M-BESC and You!

We will be having a start-of-year M-BESC get together, to introduce ourselves, outline forthcoming events for this term and year, and discuss suggestions for other events people would like to see. We will be meeting at 12.30pm on Thursday 10 October, in room 1.20/1.21 in 35 Berkeley Square. Look forward to seeing you there!

Evaluation of a reading intervention scheme

Dr Jo Rose and I, together with colleagues from the AQA (Assessment and Qualifications Alliance), have been conducting an evaluation of a reading intervention programme for Year 2 children in a local authority in the South East of England. This work has focused on outcomes (improvements in children’s literacy skills) and processes (for example, exploring aspects of the programme that children, teachers and parents particularly valued). Key findings suggest that most pupils who received this intervention reached a level of reading which is appropriate for their age as indicated by their reading age scores on a word recognition test, and the number of pupils reaching the national target of Level 2 in reading. The interview data indicate that a principal benefit is the perceived boost this intervention gives to children’s confidence with reading. This is important because confidence and motivation are viewed as the key to accelerated progress. We plan to write two journal articles on this evaluation study during 2013/14.

Dr Anthony Feiler

The Everyday Maths Project

Next week, we launch a series of workshops in four Bristol primary schools. These workshops are part of the Everyday Maths Project – led by Tim Jay, Jo Rose and Ben Simmons.

The aim of the project is to empower parents to support their children’s maths learning. Through our previous research, we have found that parents often feel distanced from school maths teaching. This can be due to a variety of reasons. Sometimes, parents find it difficult to bridge the gap between the maths that they remember learning in school and the maths that they see their children learning. Sometimes parents suffer from a lack of confidence in their mathematical abilities. Sometimes parents are worried that they will confuse their children when they try to help. To help us deal with these and other issues, our approach is to focus on what parents already know and understand. Rather than teach parents how to do ‘school maths’ with their children, we are helping parents and families find the maths in their everyday lives – that’s where the ‘Everyday Maths Project’ got its name!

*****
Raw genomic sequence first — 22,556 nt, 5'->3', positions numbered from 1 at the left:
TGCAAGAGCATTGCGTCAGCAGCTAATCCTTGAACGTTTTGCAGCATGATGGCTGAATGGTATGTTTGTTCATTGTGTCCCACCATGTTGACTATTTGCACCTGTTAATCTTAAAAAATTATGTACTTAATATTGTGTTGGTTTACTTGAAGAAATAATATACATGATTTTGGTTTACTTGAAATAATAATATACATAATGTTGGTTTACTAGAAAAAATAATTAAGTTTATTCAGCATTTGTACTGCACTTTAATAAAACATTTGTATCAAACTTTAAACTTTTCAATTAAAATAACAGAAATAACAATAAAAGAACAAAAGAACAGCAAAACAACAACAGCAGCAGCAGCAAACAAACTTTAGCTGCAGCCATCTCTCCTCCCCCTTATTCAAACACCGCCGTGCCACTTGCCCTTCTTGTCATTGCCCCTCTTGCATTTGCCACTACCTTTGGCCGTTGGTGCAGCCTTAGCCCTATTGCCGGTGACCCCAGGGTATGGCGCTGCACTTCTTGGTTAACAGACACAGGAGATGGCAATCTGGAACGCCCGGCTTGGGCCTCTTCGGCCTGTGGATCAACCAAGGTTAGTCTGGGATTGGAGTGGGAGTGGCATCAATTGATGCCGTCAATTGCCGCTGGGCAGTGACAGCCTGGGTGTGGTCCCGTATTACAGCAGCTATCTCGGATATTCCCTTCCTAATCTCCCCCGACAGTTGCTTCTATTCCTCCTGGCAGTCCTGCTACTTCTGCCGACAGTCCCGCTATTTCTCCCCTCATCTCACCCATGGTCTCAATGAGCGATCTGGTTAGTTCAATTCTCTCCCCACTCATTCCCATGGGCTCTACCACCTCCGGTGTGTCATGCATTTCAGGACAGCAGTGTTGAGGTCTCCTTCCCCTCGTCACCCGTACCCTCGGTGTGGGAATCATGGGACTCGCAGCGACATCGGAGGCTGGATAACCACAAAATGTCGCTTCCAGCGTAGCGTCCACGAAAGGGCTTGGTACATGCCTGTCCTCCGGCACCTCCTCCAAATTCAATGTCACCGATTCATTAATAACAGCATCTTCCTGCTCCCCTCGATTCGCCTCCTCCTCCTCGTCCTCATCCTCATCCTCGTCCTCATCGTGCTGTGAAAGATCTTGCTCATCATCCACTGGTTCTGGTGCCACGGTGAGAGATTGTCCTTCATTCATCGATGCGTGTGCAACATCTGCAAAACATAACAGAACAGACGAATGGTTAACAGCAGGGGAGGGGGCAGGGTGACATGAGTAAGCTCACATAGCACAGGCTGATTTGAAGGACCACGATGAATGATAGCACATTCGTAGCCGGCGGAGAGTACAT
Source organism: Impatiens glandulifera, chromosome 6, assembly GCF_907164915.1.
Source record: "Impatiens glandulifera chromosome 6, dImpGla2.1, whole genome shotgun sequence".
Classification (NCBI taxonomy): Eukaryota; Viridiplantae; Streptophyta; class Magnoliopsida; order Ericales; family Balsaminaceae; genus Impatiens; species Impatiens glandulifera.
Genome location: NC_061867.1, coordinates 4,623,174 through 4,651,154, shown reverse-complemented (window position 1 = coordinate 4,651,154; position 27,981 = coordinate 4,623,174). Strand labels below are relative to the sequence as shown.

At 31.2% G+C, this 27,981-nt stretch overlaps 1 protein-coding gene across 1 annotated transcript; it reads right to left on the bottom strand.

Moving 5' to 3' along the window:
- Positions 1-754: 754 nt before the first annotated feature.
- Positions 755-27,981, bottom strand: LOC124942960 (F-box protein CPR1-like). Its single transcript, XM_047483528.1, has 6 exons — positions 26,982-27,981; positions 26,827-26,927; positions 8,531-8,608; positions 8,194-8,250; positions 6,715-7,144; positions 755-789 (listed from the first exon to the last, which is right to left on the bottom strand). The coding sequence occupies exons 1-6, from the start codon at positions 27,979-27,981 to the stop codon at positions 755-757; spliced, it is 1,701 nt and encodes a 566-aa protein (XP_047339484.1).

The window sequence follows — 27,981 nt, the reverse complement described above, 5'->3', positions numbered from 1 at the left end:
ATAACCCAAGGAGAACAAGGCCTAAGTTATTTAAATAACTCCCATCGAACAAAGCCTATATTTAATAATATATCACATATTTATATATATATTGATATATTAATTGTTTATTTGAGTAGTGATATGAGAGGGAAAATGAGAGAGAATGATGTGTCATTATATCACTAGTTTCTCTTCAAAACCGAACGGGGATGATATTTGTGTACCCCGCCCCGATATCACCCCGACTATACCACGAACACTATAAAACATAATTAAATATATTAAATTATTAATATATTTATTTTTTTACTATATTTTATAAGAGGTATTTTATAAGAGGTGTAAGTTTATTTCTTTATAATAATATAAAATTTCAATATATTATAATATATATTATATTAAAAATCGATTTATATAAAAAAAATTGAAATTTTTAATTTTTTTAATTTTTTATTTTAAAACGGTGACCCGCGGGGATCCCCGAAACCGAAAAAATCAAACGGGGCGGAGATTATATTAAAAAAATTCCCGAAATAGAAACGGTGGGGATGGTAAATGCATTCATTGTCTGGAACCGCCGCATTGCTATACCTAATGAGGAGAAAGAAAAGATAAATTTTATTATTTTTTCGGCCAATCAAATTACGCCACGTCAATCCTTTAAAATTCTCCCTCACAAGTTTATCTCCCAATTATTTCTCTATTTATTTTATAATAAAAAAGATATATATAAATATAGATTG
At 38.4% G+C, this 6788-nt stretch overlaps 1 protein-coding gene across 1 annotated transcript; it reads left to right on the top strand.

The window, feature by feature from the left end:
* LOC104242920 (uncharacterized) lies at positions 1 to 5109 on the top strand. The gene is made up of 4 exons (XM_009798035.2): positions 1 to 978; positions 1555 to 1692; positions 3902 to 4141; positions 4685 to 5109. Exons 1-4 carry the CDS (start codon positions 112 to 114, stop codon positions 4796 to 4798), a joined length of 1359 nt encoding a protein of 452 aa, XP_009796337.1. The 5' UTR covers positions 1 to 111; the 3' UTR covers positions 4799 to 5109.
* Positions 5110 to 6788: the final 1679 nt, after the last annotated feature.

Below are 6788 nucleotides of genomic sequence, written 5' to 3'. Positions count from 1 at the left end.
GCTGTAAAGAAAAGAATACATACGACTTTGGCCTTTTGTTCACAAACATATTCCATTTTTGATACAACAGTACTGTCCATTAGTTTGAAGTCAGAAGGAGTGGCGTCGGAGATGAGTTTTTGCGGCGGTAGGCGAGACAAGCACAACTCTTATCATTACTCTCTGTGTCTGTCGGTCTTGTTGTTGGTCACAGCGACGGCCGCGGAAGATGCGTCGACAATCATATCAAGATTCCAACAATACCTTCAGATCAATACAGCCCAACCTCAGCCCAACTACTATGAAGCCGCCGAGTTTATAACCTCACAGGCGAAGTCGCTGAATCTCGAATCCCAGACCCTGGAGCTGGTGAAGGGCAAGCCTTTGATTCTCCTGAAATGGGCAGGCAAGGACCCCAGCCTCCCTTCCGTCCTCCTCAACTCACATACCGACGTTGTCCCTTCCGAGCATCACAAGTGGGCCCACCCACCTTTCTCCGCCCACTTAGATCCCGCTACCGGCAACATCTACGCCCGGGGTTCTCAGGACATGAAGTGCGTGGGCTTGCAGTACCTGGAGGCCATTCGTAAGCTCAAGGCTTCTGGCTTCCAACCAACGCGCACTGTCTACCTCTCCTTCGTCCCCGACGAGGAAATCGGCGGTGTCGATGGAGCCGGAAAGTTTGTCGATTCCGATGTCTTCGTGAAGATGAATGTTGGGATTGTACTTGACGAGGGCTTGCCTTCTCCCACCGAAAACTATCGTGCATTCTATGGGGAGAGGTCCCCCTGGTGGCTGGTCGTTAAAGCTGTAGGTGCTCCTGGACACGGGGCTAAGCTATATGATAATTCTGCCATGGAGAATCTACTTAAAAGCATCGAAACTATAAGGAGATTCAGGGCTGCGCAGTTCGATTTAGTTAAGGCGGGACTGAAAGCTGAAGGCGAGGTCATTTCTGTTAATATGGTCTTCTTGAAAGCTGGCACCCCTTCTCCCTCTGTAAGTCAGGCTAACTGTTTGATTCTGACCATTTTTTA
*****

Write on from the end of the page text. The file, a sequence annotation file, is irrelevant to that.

We are looking forward to seeing what our groups of parents can come up with this term – we will be updating this site as the project progresses. For more information, visit the project website at: http://www.bristol.ac.uk/education/people/project/1847

Bristol Neuroscience Festival


The Bristol Neuroscience Festival is the 10th Anniversary celebration of ‘all things neuroscience’ (including our work on many aspects related to the brain and nerves with psychologists, physiologists, biochemists, pharmacologists, engineers and so on).  Held at the University of Bristol’s iconic Will’s Memorial Building and Victoria Rooms, the festival will host a number of different free activities, with something for everyone, including a free plaster brain for everyone who attends!!! MBESC will be represented (of course): Adri Soni Garcia, Kate Fenton and Paul Howard-Jones will be doing a poster and asking visiting children to do a brain quiz and see if they “beat the teacher”. More details

Widening Participation – the High-Potential Learners Project

This term I start going into schools and colleges and working with sixth-form students for the High-Potential Learners project. It’s a really exciting time – I will be meeting students in a sixth-form college, an FE college, and four schools, and talking with them over the course of their time in sixth form to find out about how they make decisions about their future educational and career pathways. We will be working with students who have good GCSE results, showing potential to do well enough in A levels to get into Russell Group universities. Crucially, however, these students are from schools and colleges where there is a range of achievement levels at A-level, and going to university is not necessarily “the norm” for students there. Schools and colleges have been very excited by this project, as they are all keen to understand their students’ aspirations and support them on a pathway to educational success.